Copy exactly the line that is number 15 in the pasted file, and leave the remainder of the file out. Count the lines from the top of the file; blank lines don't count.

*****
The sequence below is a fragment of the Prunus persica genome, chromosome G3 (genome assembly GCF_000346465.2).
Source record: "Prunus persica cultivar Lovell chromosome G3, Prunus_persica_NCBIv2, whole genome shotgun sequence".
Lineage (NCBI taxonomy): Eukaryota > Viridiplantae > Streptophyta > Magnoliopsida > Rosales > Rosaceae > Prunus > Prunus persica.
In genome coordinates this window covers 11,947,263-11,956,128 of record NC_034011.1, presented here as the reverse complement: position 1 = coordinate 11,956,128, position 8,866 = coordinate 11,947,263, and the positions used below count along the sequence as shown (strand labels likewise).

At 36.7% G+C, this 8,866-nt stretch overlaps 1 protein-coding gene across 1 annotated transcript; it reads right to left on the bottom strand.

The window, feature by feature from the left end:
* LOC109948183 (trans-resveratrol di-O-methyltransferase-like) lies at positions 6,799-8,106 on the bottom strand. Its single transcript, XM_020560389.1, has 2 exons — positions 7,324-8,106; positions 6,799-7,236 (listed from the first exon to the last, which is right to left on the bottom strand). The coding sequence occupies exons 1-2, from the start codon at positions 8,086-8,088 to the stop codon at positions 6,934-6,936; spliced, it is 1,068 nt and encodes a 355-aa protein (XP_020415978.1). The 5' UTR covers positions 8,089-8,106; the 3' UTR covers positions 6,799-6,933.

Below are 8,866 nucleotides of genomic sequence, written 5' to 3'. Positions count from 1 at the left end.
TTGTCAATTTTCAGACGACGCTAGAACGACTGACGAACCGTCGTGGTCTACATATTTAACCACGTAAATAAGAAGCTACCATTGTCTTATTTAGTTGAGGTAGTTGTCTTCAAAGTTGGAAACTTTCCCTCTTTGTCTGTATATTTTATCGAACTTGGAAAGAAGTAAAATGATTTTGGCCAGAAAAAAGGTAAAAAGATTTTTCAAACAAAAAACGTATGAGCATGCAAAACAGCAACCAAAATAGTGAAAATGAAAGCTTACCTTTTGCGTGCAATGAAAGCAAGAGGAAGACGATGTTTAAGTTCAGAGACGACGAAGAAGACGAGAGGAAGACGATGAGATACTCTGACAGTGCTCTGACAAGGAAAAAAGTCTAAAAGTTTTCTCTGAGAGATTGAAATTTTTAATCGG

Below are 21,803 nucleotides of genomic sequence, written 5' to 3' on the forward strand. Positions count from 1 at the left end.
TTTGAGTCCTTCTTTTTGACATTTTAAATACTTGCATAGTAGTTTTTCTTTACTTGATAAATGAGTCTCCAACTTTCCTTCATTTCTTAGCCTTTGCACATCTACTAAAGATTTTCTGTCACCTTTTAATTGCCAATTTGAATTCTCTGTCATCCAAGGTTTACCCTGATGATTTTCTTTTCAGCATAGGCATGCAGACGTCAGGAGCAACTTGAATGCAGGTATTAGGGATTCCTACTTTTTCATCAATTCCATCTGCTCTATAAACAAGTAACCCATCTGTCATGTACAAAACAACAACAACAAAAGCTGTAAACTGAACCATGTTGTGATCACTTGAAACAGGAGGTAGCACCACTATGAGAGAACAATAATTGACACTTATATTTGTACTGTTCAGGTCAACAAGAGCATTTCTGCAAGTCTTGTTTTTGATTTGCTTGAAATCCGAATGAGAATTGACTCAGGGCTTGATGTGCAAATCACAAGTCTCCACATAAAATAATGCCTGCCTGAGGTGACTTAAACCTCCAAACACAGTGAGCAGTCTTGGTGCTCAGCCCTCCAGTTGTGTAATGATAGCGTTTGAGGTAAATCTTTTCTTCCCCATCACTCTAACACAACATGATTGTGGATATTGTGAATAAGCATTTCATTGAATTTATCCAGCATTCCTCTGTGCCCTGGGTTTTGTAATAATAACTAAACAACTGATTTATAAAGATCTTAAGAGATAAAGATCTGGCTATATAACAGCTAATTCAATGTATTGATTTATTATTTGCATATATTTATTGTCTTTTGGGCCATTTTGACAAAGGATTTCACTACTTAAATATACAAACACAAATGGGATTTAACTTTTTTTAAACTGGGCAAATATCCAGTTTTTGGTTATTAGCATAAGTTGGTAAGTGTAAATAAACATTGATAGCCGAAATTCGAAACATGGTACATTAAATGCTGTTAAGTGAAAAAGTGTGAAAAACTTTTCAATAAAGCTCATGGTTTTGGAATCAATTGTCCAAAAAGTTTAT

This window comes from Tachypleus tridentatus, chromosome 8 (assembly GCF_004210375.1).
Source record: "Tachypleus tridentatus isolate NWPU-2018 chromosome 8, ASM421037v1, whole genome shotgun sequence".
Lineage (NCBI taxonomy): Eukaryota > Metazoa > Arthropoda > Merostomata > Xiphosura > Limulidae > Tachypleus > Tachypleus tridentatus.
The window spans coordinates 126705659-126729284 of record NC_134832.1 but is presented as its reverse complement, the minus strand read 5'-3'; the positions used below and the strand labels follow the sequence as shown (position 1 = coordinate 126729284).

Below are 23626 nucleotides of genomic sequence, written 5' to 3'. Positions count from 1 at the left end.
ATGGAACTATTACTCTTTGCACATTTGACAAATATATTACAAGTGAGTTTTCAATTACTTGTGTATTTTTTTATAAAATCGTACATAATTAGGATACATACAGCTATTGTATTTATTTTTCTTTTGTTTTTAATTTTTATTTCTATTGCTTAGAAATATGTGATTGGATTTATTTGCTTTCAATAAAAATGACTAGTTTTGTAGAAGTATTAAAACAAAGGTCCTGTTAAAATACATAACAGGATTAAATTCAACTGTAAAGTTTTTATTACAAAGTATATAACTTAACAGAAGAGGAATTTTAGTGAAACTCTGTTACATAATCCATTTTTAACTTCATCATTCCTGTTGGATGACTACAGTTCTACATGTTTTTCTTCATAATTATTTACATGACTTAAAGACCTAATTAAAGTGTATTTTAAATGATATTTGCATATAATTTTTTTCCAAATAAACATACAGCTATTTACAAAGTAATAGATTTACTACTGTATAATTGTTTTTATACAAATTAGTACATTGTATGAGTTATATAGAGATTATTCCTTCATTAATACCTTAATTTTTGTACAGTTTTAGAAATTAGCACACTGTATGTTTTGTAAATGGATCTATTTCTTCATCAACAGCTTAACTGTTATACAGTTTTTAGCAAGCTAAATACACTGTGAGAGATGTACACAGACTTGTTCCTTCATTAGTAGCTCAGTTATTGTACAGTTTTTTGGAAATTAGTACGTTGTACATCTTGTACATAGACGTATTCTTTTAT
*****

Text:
The window spans coordinates 126705659-126729284 of record NC_134832.1 but is presented as its reverse complement, the minus strand read 5'-3'; the positions used below and the strand labels follow the sequence as shown (position 1 = coordinate 126729284).